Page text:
Canadians Believe Sugar And Saturated Fat Are More Harmful Than Cannabis

A global research firm has released their findings on cannabis use in Canada, encompassing public attitudes on usage, legalization and much more.

Apr 20, 2017 - Steve Elliott

Modern Canadians aren’t buying into the scare stories anymore; Reefer Madness is becoming a thing of the past in the Great White North, and a new study shows just how far attitudes have evolved. In 2017, most Canadians believe (with good reason, of course) that both sugar and saturated fat are more harmful to health than is cannabis.

Cannabis in Canada

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Just in time for 420, DIG Insights, a global research firm, released their findings from an extensive research initiative on cannabis use in Canada, encompassing public attitudes on usage, legalization and much more.

Our goal was to create a custom research study that would serve as a benchmark for the growing Cannabis industry, legislators and other interested parties.

What we are seeing is the law to legalize marijuana in Canada couldn’t come soon enough. Perceptions and attitudes about marijuana use have become more relaxed. The fact that Canadians see marijuana use as less harmful than sugar and fat suggests that old stereotypes no longer ring true. – Rory McGee, research director at DIG Insights, Inc.


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Only 18 percent of Canadians believe Marijuana is “very harmful”, which is lower than alcohol (19 percent), processed sugar (25 percent) and saturated fat (33 percent).

A majority (51 percent) believes consumption can be beneficial, while only 33 percent believe that regular users are less successful in life. However, 29 percent report having a close friend or family member whose life was negatively affected by marijuana.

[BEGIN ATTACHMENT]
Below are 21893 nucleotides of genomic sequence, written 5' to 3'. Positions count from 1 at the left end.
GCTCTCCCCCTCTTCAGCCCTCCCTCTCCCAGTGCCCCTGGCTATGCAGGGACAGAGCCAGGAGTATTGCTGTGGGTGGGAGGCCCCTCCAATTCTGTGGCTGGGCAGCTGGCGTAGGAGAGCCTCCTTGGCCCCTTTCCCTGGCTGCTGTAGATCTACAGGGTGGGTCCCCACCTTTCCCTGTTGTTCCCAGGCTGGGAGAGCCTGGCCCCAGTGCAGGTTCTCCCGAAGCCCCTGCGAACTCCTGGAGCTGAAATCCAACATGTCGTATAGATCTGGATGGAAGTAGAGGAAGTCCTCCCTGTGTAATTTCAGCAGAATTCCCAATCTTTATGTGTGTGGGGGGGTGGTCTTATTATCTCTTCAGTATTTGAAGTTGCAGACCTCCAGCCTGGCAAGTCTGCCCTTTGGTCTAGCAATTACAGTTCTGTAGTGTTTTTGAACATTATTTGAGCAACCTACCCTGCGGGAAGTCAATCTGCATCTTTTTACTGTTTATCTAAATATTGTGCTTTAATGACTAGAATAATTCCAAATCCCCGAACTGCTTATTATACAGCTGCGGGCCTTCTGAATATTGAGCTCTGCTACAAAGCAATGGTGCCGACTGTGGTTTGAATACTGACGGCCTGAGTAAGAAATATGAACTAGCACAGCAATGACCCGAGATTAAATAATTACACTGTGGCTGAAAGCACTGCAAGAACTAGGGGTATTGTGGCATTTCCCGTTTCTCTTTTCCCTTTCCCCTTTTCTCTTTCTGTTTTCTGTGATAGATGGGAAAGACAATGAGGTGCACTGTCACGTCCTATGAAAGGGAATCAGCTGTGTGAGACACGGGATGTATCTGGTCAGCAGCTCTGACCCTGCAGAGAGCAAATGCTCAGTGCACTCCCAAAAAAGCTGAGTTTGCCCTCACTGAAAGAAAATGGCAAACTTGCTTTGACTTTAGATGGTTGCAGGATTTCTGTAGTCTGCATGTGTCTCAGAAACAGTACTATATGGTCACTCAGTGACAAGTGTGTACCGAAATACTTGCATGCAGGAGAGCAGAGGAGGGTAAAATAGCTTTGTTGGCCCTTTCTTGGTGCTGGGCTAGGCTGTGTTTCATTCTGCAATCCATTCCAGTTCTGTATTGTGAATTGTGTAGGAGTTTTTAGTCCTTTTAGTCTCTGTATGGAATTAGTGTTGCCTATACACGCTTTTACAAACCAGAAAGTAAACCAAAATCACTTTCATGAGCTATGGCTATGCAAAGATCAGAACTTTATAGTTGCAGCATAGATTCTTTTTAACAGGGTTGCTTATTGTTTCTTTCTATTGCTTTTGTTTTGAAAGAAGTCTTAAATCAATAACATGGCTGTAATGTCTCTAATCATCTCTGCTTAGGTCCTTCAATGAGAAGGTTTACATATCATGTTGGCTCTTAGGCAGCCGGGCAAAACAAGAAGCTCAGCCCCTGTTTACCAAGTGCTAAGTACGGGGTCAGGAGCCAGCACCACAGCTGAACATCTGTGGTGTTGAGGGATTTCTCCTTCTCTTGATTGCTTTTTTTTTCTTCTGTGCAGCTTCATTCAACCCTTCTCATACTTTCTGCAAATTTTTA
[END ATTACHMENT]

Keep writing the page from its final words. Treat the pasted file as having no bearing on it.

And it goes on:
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Among the findings, about 1 out of every 4 Canadians (24 percent) have used recreational marijuana in the past year and an additional 19 percent would potentially use it if it became legal. Usage is highest among people aged 18-34 (34 percent), those who are making less than $60K (30 percent), and Quebecers (38 percent).

Nearly 12 percent of Canadian men aged 18-34 report smoking marijuana daily. Those who currently use cannabis report they do so to help them relax (24 percent) or reduce stress/anxiety (18 percent).

Interestingly, while smoking remains the most common form of consumption, 39 percent have tried edibles, indicating a growing market opportunity for producers. Younger users are also more likely to have tried vaping.

ActivitiesWhen people are high they are most likely to watch television (43 percent), listen to music (38 percent), eat (33 percent), socialize (32 percent) or drink alcohol (28 percent). Younger people were less likely to combine marijuana with alcohol as compared to those over 35.


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Almost half of Canadians get their marijuana by purchasing it directly (48 percent), while others consume what they get from others (27 percent), and 24 percent report having a friend or family member purchase it on their behalf. Those that purchase typically buy a quarter ounce or less.The average price is $7/gram.

Despite not yet being legal, 15 percent purchase at dispensaries. Most (45 percent), however, purchase at someone’s residence. A large majority (80 percent) report feeling very safe when purchasing marijuana and over half say they’re never concerned about police intervention.


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The majority of Canadians (56 percent) support legalization, and support is highest among men (61 percent), particularly younger men (82 percent), and Millennials overall (68 percent). Among current users, 18 percent say they are likely to consume more marijuana after it’s legalized.

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